We adore the fact that most modern people are privy to the fact that frequently tanning to keep up a deep summer bronze is, how do you say, not good. Hello dark spots and melasma, hello fine lines, hello premature aging, and even skin cancer. It’s a serious risk, and the best skincare advice that our favorite aestis and derms can give is to wear sunscreen and limit exposure.
The problem is, we look so good with a little extra melanin. Skin appears smoother, leaner, and even-toned, cellulite is camouflaged, and we appear to have been on vacation or enjoying the great outdoors. It’s a healthy glow we can’t help but love, and sometimes we need that glow in a pinch, or just truly don’t have the time for laying out. Cue self-tanning compounds.
Whether we get a professional airbrushed spray tan or a DIY at-home lotion, foam, gel, or oil, it’s essentially all the same thing, and it’s not an exact science. There will be folds and wrinkled joints around the ankles, knees, elbows, wrists, and toes that pool product, causing lighter and darker streaks. Perhaps it’s the first time testing out a new product, and it’s not a color match, but we don’t know until it’s developed and, er, settled in.
Don’t worry. We aren’t stuck with our faux glow for long, even if we love it—it dissolves with our natural cell turnover in a few days. The trick about maintaining this little bronze lie is frequency, meaning we need to re-spray every one to two weeks. Because we want to protect our tan so that it lasts the longest, but also remove it all before our next spray, we get caught in a bit of a catch 22. And if things are just looking really bad and we don’t want to reveal our tan attempt at a special event, date, or anywhere really, we can strip that color a little quicker. Here’s how.
Exfoliation is key, as the active component of spray tans, DHA, only permeates the top layer of our skin. It’s actually a vital step in pre-care, as well, so that the skin is smooth and supple for product absorption, for even application, and for the tan to last its longest.
However, manual exfoliation with a scrub glove or body scrub will also be effective in the first step of removal. First, lube up with a moisturizing oil, like jojoba or your favorite body oil moisturizer. Really saturate in it. Let it sit for 5-10 minutes so that it hydrates and plumps up that top layer of skin, making it more permeable and soft. Then hop in a hot shower or bath. Use your body scrub or scrub glove to work at your tan in circular motions, breaking down the permeable top layer and wiping away the color.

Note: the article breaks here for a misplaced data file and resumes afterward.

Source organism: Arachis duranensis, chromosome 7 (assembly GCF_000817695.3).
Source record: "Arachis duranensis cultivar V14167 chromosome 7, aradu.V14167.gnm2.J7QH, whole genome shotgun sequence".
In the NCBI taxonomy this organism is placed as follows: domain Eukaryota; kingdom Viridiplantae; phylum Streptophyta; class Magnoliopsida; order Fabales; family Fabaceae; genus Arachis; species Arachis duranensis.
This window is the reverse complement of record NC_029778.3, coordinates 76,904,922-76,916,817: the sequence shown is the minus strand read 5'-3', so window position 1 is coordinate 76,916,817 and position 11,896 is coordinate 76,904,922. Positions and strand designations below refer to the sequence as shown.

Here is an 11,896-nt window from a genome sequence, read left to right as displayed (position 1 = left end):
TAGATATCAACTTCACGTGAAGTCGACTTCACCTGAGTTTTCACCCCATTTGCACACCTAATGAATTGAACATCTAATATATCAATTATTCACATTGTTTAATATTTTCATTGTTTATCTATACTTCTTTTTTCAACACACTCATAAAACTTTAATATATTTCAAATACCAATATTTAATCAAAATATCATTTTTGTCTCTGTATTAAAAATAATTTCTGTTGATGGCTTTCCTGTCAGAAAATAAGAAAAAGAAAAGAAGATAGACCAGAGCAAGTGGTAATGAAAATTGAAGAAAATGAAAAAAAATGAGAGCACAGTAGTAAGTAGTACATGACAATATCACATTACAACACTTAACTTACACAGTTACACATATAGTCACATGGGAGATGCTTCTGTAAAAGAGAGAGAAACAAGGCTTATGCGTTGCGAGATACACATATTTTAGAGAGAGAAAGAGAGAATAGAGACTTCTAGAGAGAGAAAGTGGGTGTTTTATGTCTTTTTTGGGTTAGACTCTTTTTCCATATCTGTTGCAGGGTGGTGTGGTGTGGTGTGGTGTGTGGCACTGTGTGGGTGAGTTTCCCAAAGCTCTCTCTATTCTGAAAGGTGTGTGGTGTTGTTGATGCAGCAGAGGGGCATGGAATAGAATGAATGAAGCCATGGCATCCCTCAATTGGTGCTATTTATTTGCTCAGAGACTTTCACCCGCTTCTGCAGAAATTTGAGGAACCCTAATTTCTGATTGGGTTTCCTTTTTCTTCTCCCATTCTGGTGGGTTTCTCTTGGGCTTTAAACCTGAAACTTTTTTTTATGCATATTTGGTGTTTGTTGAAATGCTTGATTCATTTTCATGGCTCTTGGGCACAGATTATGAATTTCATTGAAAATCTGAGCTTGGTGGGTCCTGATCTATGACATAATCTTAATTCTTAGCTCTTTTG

Unfortunately, we can’t effectively scrub away all of our top skin cells through manual exfoliation. In fact, that sounds painful. Before you break out the power sander, try a DIY chemical exfoliator to dissolve this component.
Lemon juice is excellent at fading color—just think of how it lightens our hair in the summer. After you’ve exfoliated (or skip the exfoliation step if you have extra sensitive skin), create a mixture of one part lemon juice and one part baking soda. Spread the mixture evenly over your tan, and let it sit for 5-10 minutes once again. Wipe away with a cool towel and reveal faux-tanless skin. Make sure to moisturize after, as lemon juice can be harsh and drying.
If there are some more stubborn areas that won’t fade completely, follow the next day with a body moisturizer that contains a low BHA percentage. This is mildly chemically exfoliating and very effective.
A hot and sweaty workout is something we want to avoid if trying to preserve our spray tan, as it can make things fade faster due to the boosted circulation effects on skin healing. It can also make a tan patchy. Take a hike in the heat, do a HIIT workout, or hit the sauna to fade things quicker.
Chlorine is a major component in bleach, so just consider for a moment what that means for your faux tan. Definitely avoid chlorine pools if you’re trying to preserve color because they will strip it fast.
Avoid concentration in joint areas
Of course, to prevent poor color distribution from occurring in the first place, always apply with a lighter hand to the feet, ankles, knees, wrists, and elbows. Wear a mitt if you can, or make sure to scrub your hands clean with soap immediately after application, concentrating on the more callused areas, and not forgetting the webbing between your fingers and the creases in your wrist joints under the palms. If you’d like a little color on the tops of the hands, apply a very light layer of tanning product with a soft tissue, being extra mindful around the knuckles and joints. Happy healthy tanning.
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